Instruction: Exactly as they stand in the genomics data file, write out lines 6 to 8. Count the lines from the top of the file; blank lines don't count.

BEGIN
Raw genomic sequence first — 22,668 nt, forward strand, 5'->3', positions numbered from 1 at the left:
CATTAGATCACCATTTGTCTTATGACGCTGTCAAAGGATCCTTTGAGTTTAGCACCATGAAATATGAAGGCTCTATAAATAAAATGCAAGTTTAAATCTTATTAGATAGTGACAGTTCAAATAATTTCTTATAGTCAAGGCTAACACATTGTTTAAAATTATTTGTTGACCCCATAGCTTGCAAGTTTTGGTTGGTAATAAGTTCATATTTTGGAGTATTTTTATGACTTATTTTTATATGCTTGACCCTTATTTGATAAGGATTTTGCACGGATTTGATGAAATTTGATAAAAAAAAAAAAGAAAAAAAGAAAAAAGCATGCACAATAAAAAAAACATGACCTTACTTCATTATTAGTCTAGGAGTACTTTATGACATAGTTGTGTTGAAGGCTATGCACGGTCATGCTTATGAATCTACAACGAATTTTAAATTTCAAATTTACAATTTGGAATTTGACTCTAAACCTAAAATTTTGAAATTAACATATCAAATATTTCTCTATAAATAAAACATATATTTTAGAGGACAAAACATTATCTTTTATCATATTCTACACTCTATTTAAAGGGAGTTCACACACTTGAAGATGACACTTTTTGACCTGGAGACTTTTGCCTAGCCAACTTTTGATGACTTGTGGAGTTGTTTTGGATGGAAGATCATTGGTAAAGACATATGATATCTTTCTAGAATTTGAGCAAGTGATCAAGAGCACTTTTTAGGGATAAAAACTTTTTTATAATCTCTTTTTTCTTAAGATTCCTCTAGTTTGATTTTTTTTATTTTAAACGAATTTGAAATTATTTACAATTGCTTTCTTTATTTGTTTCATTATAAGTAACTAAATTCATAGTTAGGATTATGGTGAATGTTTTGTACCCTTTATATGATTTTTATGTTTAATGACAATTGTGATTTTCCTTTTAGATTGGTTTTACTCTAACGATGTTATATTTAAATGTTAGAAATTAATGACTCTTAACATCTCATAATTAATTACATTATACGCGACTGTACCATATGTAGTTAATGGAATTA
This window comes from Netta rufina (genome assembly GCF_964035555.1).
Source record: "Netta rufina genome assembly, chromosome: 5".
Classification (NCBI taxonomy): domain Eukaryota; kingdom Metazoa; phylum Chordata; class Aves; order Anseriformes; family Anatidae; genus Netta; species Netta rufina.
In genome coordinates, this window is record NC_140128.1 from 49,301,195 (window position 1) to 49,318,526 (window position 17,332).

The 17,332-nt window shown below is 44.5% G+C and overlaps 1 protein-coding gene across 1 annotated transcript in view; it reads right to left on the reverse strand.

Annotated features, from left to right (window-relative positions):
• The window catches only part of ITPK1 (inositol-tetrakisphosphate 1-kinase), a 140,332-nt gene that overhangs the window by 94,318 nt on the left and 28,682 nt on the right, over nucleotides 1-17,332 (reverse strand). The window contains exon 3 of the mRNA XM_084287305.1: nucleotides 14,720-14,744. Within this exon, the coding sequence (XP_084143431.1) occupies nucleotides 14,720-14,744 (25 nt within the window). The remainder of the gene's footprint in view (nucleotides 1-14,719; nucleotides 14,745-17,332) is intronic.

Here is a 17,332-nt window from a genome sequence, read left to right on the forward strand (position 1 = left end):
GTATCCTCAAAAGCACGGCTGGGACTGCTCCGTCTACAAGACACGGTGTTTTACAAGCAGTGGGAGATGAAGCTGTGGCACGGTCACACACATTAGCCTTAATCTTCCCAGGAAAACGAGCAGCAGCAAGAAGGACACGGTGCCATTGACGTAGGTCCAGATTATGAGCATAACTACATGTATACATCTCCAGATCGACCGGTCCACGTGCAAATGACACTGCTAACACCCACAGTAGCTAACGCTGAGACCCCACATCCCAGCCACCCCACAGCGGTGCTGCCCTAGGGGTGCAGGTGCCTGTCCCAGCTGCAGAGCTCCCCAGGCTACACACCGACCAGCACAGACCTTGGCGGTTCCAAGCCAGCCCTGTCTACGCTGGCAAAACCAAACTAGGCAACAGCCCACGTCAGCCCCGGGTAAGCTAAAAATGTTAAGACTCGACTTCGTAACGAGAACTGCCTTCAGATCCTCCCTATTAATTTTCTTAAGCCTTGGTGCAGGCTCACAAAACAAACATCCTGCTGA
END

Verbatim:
In genome coordinates, this window is record NC_140128.1 from 49,301,195 (window position 1) to 49,318,526 (window position 17,332).

The 17,332-nt window shown below is 44.5% G+C and overlaps 1 protein-coding gene across 1 annotated transcript in view; it reads right to left on the reverse strand.

Annotated features, from left to right (window-relative positions):